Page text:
Forum for Science, Industry and Business

Sponsored by:     3M 
Search our Site:

 

Brain Scan Study Shows Cocaine Abusers Can Control Cravings

01.12.2009
New treatments aimed at strengthening inhibitory control could help prevent relapse

When asked to inhibit their response to a “cocaine-cues” video, active cocaine abusers were, on average, able to suppress activity in brain regions linked to drug craving, according to a new study at the U.S. Department of Energy’s Brookhaven National Laboratory. The results, to be published in an upcoming issue of NeuroImage, suggest that clinical interventions designed to strengthen these inhibitory responses could help cocaine abusers stop using drugs and avoid relapse.

“Exposure to drugs or stimuli associated with using drugs is one of the most common factors leading to relapse in drug-addicted individuals,” said Nora Volkow, Director of the National Institute on Drug Abuse and lead author on the paper.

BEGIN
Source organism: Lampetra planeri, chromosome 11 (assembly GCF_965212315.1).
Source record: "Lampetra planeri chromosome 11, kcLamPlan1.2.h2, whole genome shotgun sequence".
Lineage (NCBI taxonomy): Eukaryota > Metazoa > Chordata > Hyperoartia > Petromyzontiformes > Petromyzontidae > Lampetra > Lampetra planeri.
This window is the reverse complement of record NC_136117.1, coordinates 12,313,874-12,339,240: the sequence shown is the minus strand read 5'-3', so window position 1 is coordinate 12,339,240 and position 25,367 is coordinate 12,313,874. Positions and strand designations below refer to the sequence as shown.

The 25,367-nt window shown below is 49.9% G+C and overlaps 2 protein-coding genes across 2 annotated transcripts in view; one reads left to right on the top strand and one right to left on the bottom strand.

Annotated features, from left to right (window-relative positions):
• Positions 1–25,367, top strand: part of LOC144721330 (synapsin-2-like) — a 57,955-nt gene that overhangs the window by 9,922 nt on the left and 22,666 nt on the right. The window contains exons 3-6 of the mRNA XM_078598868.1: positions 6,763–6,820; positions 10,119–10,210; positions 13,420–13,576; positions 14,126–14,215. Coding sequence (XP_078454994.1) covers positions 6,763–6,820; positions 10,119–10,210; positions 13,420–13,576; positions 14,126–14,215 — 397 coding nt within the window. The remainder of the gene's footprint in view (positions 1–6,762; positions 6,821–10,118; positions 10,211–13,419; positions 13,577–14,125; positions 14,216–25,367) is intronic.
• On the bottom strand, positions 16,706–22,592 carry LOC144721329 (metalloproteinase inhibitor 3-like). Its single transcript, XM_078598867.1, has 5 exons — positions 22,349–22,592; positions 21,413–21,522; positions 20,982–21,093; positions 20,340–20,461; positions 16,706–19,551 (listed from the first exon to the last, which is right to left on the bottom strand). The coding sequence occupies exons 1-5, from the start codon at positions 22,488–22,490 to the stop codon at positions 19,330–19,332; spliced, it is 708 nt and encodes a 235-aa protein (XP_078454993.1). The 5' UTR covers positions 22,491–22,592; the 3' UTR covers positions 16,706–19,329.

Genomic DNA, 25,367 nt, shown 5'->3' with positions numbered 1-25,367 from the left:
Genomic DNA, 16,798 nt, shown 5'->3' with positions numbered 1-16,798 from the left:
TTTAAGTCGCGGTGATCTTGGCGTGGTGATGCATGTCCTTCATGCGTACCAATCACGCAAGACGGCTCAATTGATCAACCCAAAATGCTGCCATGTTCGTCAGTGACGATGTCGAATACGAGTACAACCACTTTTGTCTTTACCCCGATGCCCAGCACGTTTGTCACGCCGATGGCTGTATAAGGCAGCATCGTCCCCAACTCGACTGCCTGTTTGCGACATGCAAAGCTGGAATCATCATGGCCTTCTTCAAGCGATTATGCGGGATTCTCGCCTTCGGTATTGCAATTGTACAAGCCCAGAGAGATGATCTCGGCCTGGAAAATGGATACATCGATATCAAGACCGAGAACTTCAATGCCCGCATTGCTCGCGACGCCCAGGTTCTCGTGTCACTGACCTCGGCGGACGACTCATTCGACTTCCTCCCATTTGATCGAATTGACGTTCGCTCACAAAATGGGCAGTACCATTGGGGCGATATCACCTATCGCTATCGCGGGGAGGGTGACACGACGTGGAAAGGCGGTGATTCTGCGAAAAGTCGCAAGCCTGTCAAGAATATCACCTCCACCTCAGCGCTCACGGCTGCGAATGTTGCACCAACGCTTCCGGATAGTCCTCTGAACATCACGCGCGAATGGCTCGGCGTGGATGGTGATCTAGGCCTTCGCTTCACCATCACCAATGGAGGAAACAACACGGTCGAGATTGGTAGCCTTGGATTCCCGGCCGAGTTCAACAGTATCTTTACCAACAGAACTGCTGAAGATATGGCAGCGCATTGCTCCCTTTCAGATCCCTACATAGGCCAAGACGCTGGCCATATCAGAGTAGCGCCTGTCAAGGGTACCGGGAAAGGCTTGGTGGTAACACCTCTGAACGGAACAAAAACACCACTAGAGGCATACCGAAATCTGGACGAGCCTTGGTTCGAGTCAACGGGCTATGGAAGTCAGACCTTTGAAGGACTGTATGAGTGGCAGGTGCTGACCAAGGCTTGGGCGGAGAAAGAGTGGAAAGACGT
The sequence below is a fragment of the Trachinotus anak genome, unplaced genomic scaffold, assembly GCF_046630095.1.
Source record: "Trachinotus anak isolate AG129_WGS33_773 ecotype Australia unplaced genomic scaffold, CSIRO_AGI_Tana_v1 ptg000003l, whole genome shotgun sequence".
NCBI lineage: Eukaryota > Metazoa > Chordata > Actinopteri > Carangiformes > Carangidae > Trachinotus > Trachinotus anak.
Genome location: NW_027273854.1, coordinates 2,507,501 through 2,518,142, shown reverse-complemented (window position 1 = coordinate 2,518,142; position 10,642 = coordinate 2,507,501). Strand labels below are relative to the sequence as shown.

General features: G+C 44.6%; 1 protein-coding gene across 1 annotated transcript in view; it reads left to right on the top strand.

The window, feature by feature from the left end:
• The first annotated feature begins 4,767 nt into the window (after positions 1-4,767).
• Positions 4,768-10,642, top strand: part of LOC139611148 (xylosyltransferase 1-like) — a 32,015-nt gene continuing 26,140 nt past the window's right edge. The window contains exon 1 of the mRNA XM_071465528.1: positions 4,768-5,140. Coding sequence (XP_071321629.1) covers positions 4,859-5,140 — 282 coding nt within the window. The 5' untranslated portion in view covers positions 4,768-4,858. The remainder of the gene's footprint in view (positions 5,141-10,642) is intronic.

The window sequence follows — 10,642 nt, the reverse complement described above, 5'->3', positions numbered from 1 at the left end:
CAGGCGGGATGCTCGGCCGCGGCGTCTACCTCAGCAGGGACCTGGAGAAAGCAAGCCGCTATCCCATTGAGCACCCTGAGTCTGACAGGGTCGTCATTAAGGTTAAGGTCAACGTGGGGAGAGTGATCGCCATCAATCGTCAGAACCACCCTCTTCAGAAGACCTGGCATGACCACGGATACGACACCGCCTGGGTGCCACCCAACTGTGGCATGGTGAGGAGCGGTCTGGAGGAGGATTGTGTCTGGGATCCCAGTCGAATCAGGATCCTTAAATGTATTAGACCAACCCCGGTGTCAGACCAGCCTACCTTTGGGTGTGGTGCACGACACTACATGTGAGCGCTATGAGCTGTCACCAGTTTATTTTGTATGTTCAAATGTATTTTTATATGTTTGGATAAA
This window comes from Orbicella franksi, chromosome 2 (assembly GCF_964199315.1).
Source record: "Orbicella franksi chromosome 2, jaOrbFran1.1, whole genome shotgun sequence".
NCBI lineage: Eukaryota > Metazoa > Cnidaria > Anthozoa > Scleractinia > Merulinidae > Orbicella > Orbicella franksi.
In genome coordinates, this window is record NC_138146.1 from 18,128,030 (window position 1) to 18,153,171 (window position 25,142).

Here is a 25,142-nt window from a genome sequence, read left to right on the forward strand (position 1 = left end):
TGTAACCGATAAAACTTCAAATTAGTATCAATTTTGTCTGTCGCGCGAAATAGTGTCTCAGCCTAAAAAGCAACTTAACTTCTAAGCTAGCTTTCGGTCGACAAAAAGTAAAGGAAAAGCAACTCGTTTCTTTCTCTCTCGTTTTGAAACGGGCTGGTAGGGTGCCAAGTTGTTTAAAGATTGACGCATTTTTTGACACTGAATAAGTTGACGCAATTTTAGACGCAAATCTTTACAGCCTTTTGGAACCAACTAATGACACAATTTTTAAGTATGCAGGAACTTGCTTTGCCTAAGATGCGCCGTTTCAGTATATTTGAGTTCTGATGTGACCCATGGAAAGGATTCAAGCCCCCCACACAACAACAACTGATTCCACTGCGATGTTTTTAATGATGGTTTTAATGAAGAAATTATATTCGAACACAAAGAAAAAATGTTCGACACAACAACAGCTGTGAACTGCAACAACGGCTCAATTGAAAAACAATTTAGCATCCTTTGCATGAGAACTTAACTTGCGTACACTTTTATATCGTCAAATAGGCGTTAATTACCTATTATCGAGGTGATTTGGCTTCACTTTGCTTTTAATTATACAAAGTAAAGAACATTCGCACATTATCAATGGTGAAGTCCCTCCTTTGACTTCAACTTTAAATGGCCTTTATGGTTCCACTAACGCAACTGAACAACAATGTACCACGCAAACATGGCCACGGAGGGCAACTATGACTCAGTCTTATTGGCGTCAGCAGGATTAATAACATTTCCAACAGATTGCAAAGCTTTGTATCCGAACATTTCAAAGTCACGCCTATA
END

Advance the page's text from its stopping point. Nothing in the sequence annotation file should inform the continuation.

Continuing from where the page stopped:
“We know from previous studies that drug cues can trigger dramatic changes in the brain that are linked to a strong craving response,” added co-author Gene-Jack Wang, Chair of Brookhaven’s medical department. “This study provides the first evidence that cocaine abusers retain some ability to cognitively inhibit their craving responses to drug-related cues.”

Added Volkow, “Our findings provide enormous hope because they imply that cognitive interventions might be developed to maximize cocaine abusers’ success in blocking the drug-craving response to help them avoid relapse.”